Why Major in Biological Sciences?
Our degree programs teach critical thinking skills and prepare you for a wide variety of careers -including medicine, dentistry, research, biotechnology, pharmacy/pharmacology, public health, and environmental and sustainability studies.
We provide instruction in the diverse disciplines that make up modern biology. A major emphasis of our degree programs is to familiarize students with the practice of designing, performing and analyzing biological experiments; toward this goal, stand-alone laboratory courses taught by faculty are a central component of the curriculum for each major.
Ready to Apply?
Students wishing to major in the Department of Biological Sciences should complete a Declaration of Major form and submit it electronically or to the Department of Biological Sciences office (Wehr Life Sciences 109). Electronic submissions must be sent via the student's marquette.edu email address. Generally, the process takes 3-5 business days but may require more during high volume times. A message will be sent to your Marquette email once the declaration is complete.
- UNDERGRADUATE DEGREES
- LEARNING OUTCOMES
- PROSPECTIVE STUDENTS
The Department of Biological Sciences offers or participates in six different majors, five which lead to a B.S. degree and one which leads to a B.A. degree.
Program Objectives: Core Concepts for Biological Literacy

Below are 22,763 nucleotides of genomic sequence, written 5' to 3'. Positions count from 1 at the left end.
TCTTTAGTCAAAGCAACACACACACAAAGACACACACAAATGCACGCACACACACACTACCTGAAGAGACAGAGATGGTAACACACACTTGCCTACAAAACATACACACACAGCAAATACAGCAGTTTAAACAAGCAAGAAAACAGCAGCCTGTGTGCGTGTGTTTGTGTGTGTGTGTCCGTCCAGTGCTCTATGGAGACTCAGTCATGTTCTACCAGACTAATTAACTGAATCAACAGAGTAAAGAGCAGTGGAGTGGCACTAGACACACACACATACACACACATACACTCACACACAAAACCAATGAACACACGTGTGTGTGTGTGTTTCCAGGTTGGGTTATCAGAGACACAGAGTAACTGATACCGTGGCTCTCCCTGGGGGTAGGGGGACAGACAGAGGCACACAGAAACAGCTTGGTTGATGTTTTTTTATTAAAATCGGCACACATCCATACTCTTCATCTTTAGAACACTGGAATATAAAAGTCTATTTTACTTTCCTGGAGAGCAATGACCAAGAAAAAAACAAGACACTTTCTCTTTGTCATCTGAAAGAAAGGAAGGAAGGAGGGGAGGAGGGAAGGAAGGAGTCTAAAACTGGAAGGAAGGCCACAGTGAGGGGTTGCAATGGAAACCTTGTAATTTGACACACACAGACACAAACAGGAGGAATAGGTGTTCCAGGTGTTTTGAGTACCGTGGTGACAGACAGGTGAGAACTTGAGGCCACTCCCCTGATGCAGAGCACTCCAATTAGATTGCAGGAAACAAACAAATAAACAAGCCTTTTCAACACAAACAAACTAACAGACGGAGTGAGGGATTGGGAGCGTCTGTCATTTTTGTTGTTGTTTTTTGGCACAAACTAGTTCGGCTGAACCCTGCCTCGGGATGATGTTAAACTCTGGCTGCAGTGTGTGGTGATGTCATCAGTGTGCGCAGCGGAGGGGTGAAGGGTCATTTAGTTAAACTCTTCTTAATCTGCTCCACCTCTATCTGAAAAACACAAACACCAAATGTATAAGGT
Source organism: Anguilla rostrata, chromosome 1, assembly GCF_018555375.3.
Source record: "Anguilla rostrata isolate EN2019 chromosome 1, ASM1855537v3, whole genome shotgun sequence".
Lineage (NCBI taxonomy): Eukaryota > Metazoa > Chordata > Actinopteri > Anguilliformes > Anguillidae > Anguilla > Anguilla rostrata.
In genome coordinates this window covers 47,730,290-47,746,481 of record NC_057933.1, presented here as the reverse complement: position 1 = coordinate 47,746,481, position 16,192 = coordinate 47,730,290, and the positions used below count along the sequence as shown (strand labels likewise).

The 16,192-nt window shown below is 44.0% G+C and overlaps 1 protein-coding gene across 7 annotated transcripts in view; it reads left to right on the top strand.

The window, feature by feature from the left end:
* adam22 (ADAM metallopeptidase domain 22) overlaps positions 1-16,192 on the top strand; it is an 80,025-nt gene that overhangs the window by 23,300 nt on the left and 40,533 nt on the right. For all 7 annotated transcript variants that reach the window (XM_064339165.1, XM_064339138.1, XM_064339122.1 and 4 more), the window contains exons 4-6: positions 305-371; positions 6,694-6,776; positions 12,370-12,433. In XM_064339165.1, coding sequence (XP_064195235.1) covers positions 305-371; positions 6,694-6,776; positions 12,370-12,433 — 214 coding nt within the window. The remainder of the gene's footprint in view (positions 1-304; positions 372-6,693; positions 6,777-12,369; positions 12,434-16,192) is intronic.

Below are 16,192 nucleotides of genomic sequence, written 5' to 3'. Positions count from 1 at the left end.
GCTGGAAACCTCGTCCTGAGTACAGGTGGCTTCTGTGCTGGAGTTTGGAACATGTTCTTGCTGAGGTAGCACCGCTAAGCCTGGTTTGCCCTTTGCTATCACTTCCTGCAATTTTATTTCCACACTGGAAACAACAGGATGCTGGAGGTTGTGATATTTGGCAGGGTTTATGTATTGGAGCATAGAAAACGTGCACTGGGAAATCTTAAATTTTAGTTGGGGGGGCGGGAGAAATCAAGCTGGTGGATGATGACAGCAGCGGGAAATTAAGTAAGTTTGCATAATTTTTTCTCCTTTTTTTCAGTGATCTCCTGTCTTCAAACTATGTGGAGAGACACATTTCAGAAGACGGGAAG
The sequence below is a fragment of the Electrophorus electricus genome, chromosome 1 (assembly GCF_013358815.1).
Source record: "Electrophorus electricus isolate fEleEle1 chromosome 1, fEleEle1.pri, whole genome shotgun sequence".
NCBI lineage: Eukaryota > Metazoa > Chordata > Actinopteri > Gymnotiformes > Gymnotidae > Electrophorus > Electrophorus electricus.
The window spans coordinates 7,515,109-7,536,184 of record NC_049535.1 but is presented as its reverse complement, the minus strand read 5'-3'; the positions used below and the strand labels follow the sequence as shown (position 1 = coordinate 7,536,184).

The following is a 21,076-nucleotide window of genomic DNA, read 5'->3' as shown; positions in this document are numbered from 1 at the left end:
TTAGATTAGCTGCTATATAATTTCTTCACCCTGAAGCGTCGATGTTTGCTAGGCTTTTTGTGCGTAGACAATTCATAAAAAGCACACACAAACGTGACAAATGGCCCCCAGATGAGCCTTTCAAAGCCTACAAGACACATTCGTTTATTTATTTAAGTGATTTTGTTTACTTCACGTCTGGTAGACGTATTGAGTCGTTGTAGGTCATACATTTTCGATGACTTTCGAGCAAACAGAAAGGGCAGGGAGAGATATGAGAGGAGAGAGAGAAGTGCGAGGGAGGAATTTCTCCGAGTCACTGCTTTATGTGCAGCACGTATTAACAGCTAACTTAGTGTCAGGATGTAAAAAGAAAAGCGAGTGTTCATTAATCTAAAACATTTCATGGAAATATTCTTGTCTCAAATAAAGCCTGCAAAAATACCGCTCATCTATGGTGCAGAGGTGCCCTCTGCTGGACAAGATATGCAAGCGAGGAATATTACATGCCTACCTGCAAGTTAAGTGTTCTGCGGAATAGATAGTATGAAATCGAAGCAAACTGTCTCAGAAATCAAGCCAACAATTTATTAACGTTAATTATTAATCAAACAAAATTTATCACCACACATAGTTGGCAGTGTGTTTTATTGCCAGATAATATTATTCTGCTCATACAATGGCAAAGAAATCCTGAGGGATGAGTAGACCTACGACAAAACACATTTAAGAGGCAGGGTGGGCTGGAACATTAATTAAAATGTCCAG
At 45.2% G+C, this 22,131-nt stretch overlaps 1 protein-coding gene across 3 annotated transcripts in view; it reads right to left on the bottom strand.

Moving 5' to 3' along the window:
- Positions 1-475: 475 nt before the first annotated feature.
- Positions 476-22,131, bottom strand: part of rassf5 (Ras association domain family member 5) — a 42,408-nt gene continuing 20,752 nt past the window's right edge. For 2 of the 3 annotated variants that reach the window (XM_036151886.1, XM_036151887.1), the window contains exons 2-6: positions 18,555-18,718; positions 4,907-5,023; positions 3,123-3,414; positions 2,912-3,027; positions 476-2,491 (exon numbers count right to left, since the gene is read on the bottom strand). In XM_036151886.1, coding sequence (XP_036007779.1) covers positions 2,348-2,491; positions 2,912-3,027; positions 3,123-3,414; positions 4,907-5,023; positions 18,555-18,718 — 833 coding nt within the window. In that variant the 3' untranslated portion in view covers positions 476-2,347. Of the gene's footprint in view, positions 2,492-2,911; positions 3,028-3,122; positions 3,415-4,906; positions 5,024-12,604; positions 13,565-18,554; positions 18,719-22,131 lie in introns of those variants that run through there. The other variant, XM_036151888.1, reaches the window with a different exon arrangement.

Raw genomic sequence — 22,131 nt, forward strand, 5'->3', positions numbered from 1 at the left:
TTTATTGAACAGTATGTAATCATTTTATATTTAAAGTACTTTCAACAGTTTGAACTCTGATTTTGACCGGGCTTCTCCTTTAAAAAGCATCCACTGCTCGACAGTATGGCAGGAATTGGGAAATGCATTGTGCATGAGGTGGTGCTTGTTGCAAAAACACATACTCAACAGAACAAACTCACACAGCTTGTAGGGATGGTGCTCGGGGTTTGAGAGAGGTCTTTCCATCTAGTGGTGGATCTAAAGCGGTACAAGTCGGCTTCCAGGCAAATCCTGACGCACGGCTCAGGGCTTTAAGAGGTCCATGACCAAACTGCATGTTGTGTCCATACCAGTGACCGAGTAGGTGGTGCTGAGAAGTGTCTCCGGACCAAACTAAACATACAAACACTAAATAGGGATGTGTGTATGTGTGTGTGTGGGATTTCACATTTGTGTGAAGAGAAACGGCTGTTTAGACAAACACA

A Biological Sciences graduate should be able to demonstrate knowledge in the following areas of biology by explaining the relevance, mechanisms, and significance of the following core concepts:
- EVOLUTION: The diversity of life evolved over time by processes of mutation, selection, and genetic change. The student will be able to use the concepts of inheritance, change, and adaptation to explain natural selection and genetic drift and their contribution to the diversity and history of life on Earth.
- STRUCTURE AND FUNCTION: Basic units of structure define the function of all living things The student will be able to explain how fundamental structural units and molecular and cellular processes are conserved through evolution and use this to advance our understanding of biological structure–function relationships to answer basic and applied biological questions.
- INFORMATION FLOW, EXCHANGE, AND STORAGE: The growth and behavior of organisms are activated through the expression of genetic information in context. The student will be able to explain that all levels of biological organization depend on specific interactions and information transfer. Information exchange forms the basis of everything from gene expression networks, cell recognition and differentiation, endocrine mechanisms for physiological regulation, signal transduction and cellular homeostasis and biogeochemical cycling, the organization of communities from microbial assemblages to tropical forests, and the mating behavior of animals.